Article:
As winter begins to loosen its grip on the UK, gardeners eagerly prepare for the upcoming growing season. January and February may seem like frosty months, but for the keen horticulturist, it's the perfect time to start sowing seeds indoors and outdoors. In this comprehensive guide, we'll explore the wide array of seeds that can be planted during these chilly months to ensure a bountiful and vibrant garden in the coming months.
Indoor Seed Sowing:
What do I need?
Germinating seeds indoors requires a controlled environment to provide optimal conditions for seedling development. Here's what you need to germinate seeds indoors successfully:
Containers or Seed Trays:
We recommend the ROOT!T Propagator Tray as you can easily punch small drainage holes to prevent waterlogging. When coupled with the ROOT!T Propagator Lid, it will help create the ideal humid environment for germination.
It's important to use a light, well-draining medium that promotes seed germination and early seedling growth. Jiffy PRO7 Light Mix is a favourite amongst many gardeners due to its quality blend and aerated structure. If you're not looking to get your hands too dirty, check out the ROOT!T Propagation Sponges and inserts!
It's no secret that seeds germinate better in a warm environment. For this reason, you'd greatly benefit from the ROOT!T Heat Mat & Thermostat to help keep your seedlings within optimal temperature range during this vital stage of the growth cycle.
When you start to see your seeds germinating, it's time to open the vents of the Propagator Lid! This will help circulate the air, preventing the growth or moulds and harmful bacteria. It's always a good idea to take the lid off periodically as well to allow larger volumes of fresh air in.
What should I sow?
January marks the beginning of tomato seed sowing season. Start these seeds indoors in a propagator or on a sunny windowsill. This early start ensures robust plants ready for transplanting once the threat of frost has passed.
Similar to tomatoes, peppers benefit from an early start indoors. (Particularly the hotter varieties) Use a good-quality seed compost and provide a warm environment to encourage germination. These heat-loving plants will be ready for transplantation once temperatures rise.
Growing herbs indoors during the colder months is a great way to have fresh flavours on hand. Sow seeds in small pots or trays, ensuring they receive plenty of light. Herbs like basil and parsley thrive in a sunny windowsill.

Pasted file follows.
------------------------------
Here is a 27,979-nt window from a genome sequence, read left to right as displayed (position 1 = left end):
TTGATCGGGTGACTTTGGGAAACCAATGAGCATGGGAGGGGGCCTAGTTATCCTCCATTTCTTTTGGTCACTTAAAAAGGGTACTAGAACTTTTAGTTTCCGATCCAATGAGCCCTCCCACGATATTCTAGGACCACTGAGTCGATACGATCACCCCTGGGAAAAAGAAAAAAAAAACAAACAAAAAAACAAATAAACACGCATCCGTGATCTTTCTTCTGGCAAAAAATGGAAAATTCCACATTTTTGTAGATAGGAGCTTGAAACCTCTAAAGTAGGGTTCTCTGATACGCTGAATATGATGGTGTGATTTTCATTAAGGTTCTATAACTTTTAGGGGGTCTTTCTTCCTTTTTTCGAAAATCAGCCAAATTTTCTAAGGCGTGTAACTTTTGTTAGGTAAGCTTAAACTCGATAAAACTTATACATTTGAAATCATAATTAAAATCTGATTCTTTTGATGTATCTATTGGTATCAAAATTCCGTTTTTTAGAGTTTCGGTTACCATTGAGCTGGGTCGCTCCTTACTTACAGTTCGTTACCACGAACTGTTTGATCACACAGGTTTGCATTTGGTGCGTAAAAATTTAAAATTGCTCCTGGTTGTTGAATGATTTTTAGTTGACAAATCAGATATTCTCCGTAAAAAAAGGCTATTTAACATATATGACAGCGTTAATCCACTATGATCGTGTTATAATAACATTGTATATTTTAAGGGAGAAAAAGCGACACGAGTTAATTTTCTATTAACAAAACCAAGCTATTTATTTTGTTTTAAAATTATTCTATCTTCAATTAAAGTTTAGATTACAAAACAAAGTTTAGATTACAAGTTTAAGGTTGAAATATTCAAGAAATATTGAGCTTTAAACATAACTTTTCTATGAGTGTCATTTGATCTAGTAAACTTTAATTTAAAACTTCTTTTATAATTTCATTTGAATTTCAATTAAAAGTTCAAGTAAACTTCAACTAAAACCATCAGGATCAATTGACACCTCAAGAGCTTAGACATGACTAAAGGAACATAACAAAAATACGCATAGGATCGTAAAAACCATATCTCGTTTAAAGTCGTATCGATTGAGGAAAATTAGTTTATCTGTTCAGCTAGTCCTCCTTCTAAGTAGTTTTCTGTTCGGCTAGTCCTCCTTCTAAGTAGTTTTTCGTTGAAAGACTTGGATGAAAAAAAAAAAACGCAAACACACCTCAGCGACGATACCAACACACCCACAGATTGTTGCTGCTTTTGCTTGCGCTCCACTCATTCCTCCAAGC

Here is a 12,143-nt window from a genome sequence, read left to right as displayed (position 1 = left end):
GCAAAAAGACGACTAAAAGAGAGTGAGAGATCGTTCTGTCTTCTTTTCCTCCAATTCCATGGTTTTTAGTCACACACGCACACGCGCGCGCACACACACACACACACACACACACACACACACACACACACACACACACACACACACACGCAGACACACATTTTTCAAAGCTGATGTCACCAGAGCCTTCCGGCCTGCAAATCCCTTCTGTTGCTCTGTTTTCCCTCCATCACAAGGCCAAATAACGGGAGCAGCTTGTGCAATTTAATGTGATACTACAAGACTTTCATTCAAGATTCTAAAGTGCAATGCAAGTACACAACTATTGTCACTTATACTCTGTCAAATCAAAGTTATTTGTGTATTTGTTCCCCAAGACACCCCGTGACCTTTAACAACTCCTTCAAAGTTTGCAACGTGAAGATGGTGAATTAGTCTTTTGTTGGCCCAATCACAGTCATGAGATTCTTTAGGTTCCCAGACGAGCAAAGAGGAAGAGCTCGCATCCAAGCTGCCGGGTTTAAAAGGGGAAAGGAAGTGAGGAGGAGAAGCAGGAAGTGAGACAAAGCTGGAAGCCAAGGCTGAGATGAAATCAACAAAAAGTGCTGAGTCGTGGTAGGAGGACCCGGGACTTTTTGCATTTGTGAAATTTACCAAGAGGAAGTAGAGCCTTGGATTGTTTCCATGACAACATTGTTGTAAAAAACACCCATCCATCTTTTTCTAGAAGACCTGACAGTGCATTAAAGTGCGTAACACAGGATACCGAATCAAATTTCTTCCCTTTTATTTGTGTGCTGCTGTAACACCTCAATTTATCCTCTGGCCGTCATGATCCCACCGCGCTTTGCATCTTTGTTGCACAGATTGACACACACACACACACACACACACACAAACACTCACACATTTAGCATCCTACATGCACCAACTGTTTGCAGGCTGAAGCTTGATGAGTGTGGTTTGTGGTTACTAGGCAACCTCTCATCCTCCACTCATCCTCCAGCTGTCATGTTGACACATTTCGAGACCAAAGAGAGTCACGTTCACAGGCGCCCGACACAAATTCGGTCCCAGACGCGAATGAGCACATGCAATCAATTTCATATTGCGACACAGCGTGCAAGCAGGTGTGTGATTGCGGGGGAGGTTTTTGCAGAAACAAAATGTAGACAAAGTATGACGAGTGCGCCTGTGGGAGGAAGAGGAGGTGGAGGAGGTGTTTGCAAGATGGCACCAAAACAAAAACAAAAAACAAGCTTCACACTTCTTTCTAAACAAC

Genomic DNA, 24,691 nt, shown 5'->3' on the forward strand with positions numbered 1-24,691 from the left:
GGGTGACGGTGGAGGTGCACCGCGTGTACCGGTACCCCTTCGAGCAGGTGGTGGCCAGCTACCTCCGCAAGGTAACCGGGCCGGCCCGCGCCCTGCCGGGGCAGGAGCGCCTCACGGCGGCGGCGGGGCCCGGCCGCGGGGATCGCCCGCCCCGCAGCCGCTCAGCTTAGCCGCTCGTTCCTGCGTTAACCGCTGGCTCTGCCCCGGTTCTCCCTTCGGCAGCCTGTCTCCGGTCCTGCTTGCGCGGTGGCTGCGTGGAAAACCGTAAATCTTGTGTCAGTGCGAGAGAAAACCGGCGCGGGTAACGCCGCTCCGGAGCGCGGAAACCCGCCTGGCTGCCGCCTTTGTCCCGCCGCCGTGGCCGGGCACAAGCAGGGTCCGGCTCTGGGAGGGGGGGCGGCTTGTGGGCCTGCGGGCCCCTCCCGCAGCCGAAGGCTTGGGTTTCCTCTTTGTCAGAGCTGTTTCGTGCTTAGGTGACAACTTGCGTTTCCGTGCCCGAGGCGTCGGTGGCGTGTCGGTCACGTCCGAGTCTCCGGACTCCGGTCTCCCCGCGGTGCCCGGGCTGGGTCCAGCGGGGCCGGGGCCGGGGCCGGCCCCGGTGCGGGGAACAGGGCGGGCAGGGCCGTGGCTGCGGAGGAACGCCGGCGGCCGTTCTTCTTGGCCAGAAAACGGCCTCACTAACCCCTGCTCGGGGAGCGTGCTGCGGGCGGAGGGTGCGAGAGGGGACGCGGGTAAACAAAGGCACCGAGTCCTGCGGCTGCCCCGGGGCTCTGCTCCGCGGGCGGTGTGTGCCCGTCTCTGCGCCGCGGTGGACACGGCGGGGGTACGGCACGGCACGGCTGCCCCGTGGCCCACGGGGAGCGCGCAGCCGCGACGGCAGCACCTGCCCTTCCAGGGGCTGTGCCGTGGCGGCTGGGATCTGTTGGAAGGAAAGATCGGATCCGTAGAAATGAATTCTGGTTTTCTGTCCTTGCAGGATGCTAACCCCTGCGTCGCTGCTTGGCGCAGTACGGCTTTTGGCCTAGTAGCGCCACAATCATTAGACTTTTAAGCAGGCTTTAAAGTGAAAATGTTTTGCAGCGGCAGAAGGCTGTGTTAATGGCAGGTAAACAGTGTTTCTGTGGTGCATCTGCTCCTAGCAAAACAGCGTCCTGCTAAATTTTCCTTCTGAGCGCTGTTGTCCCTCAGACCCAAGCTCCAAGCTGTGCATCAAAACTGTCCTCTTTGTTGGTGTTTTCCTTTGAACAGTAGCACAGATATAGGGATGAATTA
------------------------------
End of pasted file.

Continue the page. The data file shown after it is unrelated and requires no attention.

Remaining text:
Members of the cabbage family are hardy and can withstand the cold. Start seeds indoors for an early start, and later transplant them outdoors when the soil is workable.
Lettuce is a cool-season crop that can be started indoors in January for a head start. Transplant seedlings outdoors once the risk of frost has diminished.
Outdoor Seed Sowing
Hardy peas can be sown directly into the ground in February. Choose a well-drained, fertile soil and provide support for climbing varieties. These early sowings will yield sweet and crisp peas in late spring.
Another robust crop, beans, can be sown directly outdoors in February. These plants tolerate cold temperatures well and can be harvested early for a tasty addition to spring meals.
Carrots can be sown directly into the soil in February. Choose a well-prepared bed with fine soil for straight, healthy roots. Cover with fleece or cloches to protect against frost.
Radishes are a quick-growing crop ideal for early sowing. Plant directly in the ground in February for a peppery addition to salads in just a few weeks.
Varieties to consider: American.
Spinach is a cold-hardy leafy green that can be sown directly outdoors in February. Choose a well-drained spot and enjoy nutrient-rich leaves for salads and cooking.
January and February may be chilly months in the UK, but they mark the beginning of an exciting gardening season. By sowing seeds both indoors and outdoors, gardeners can ensure a diverse and flourishing harvest in the months to come. From vibrant tomatoes and peppers to robust peas and carrots, the options are plenty for those who are eager to get their hands dirty and embark on a successful gardening journey. So, gather your seeds, prepare your soil, and get ready to witness the fruits of your labour as spring unfolds. Happy gardening!